For the week of June 12, 2016, thanks to D. Giffen for updating the following map to match the above predicted developmental stages and corresponding degree-days.  Areas highlighted yellow are predicted to find second instar larvae the week of June 12th.   Areas highlighted gold are predicted to encounter third instar larvae while areas highlighted orange should observe fourth instar larvae so scout for major leaf feeding then compare larval densities to the action threshold for alfalfa weevil!

Economic thresholds for Alfalfa weevil (adapted from Soroka 2015) vary by crop type (hay or seed), area fed upon and larval densities.

In hay fields, forage losses can be economic if one or more of the following syptoms are noted:
● if 25-50 % of the leaves on the upper one-third of the stem show damage, or
● if 50-70% of the terminals are injured, or
● if 1 to 3 third or fourth instar larvae occur per stem (with shorter stems having lower economic thresholds and 3 or more larvae requiring treatment no matter what the alfalfa height), or 
● 20-30 larvae per sweep occur when 12% leaf loss is acceptable.
● Also consider these two points:
      1. Early cutting of the first growth of alfalfa or insecticide treatment will reduce alfalfa weevil populations.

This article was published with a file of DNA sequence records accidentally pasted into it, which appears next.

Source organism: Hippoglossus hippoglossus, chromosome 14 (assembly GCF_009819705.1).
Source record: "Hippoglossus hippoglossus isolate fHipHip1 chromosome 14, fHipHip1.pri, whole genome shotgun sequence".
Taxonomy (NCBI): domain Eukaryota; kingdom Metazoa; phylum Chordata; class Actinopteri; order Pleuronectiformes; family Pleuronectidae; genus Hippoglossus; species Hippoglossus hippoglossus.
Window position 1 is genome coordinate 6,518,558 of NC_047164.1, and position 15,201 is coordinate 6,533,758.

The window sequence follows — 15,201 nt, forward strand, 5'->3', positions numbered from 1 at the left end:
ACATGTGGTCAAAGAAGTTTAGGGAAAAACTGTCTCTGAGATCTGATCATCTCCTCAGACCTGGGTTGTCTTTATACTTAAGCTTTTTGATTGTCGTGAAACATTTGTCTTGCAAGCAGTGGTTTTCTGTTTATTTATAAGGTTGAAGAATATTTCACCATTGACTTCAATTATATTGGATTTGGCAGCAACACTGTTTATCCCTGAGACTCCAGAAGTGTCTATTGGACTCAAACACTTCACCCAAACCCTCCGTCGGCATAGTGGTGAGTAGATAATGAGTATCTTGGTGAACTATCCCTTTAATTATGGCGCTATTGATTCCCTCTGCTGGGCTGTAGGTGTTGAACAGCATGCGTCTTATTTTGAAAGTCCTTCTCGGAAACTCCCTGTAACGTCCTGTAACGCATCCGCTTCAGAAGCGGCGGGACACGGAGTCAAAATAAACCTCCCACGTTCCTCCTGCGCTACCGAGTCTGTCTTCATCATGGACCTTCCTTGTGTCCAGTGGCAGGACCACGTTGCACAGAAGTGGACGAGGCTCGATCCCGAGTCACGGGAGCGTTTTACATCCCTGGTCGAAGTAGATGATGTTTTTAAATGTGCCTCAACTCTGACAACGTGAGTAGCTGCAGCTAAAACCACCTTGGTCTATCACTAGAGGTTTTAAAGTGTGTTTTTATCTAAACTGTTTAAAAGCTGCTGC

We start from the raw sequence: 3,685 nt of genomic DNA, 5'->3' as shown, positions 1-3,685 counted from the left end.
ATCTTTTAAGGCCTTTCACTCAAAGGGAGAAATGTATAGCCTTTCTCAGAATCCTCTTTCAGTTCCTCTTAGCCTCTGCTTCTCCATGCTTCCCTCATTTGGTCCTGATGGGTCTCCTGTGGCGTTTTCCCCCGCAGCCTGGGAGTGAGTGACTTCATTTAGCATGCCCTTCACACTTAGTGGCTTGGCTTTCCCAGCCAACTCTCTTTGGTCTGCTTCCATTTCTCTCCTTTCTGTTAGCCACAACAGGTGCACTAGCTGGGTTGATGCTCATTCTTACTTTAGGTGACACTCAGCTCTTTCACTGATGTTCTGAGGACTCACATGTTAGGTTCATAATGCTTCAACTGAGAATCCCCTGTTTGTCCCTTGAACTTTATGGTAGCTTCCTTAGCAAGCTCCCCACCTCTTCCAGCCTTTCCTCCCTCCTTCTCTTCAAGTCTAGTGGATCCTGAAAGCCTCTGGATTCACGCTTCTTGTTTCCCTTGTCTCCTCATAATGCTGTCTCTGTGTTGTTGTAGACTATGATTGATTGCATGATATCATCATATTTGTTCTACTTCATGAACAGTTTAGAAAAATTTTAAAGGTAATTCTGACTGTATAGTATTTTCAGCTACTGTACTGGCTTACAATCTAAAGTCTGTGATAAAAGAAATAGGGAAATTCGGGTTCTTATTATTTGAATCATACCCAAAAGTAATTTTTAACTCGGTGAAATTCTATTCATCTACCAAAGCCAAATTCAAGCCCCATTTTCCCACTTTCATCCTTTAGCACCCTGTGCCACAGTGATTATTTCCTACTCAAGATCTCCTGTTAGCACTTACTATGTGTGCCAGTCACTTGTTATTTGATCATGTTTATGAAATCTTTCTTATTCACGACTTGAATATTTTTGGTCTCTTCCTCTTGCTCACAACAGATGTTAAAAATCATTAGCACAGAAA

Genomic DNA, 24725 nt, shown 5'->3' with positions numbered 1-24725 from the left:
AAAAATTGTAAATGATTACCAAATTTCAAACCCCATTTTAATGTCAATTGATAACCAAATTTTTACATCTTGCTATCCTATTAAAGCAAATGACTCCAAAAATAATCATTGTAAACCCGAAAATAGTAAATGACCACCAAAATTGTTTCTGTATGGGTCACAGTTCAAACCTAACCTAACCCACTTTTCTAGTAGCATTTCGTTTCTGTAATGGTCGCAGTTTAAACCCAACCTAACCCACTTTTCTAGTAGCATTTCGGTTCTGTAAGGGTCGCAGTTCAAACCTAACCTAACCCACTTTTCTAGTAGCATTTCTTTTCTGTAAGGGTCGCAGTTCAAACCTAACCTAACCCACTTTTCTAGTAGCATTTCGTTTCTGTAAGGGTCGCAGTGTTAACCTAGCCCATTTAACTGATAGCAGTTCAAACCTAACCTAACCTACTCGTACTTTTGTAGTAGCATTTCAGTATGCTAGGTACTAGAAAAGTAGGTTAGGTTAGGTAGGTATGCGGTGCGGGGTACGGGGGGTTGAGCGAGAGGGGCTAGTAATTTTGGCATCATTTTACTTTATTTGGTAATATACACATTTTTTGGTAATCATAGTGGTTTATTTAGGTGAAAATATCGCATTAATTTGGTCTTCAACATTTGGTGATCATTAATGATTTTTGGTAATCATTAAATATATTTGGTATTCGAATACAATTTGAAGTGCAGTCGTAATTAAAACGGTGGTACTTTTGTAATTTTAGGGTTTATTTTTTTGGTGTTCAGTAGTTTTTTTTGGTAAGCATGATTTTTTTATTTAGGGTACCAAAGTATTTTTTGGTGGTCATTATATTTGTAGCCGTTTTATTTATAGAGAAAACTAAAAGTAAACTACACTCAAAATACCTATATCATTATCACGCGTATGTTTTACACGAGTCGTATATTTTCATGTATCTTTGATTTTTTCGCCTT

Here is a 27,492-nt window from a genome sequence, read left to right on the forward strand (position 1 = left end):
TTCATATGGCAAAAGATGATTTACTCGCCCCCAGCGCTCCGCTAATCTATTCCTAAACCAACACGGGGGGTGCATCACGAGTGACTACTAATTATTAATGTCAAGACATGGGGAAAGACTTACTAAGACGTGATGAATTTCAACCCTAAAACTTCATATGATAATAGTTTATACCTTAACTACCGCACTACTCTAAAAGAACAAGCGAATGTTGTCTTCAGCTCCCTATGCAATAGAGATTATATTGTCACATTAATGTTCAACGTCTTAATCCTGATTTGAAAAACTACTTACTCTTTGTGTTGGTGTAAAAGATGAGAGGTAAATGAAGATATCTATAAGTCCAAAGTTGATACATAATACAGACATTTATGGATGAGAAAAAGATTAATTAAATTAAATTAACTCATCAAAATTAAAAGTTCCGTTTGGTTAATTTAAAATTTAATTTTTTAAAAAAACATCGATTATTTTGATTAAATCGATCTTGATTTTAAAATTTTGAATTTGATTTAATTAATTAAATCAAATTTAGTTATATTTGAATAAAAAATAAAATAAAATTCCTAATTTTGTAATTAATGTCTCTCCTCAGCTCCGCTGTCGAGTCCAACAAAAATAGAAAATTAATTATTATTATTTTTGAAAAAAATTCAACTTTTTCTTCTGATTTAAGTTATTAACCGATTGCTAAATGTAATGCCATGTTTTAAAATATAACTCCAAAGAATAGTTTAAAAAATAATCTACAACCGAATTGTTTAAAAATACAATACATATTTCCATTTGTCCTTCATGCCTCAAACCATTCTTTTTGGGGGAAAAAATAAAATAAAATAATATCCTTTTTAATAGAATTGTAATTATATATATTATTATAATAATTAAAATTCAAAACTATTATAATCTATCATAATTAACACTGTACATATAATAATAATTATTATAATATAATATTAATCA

2. If the hay crop value is high and weevil injury is seen or 2 or more larvae per stem reappear in regrowth after cutting, insecticide may be necessary (if a second cut is anticipated). 

In alfalfa seed fields:
● Economic thresholds are 20-25 third to fourth instar larvae per sweep or 35-50% of the foliage tips showing damage. 
● Thresholds increase with the height of the alfalfa, and decrease in drought conditions. 
● Also know that several small wasps parasitize alfalfa weevil larvae and adults, and in the past these natural control agents kept the weevil in check in most years. One of these wasps, Bathyplectes curculionis (Thomson), parasitizes alfalfa weevil in Alberta and Saskatchewan, and is now found in Manitoba.


Insect of the Week – Tetrastichus julis

Jennifer Otani
Week 7

Tetrastichus julis (parasitoid)

Last year, the focus of the Insect of the Week was crop pests. This year, we’re changing things up and highlighting the many natural enemies that help you out, silently and efficiently killing off crop pests. [note: featured Insects of the Week in 2015 are available on the Insect of the Week page] 

This week’s Insect of the Week is Tetrastichus julis (sorry, no common name), an important cereal leaf beetle parasitoid. Where T. julis has become established, it can reduce cereal leaf beetle populations by 40 – 90%, preventing yield loss without using pesticides. See also the factsheet, Biological Control at its Best, Using the T. julis Wasp to Control the Cereal Leaf Beetle (French version).

For information about the cereal leaf beetle (p. 24) and other pests and their natural enemies, see the new Field Crop and Forage Pests and their Natural Enemies in Western Canada – Identification and Management Field Guide for identification, life cycle and conservation options (download links for field guide available on the Insect of the Week page).

T. julis adult parasitizing a cereal leaf beetle larva 
– Swaroop Kher, University of Alberta/AAFC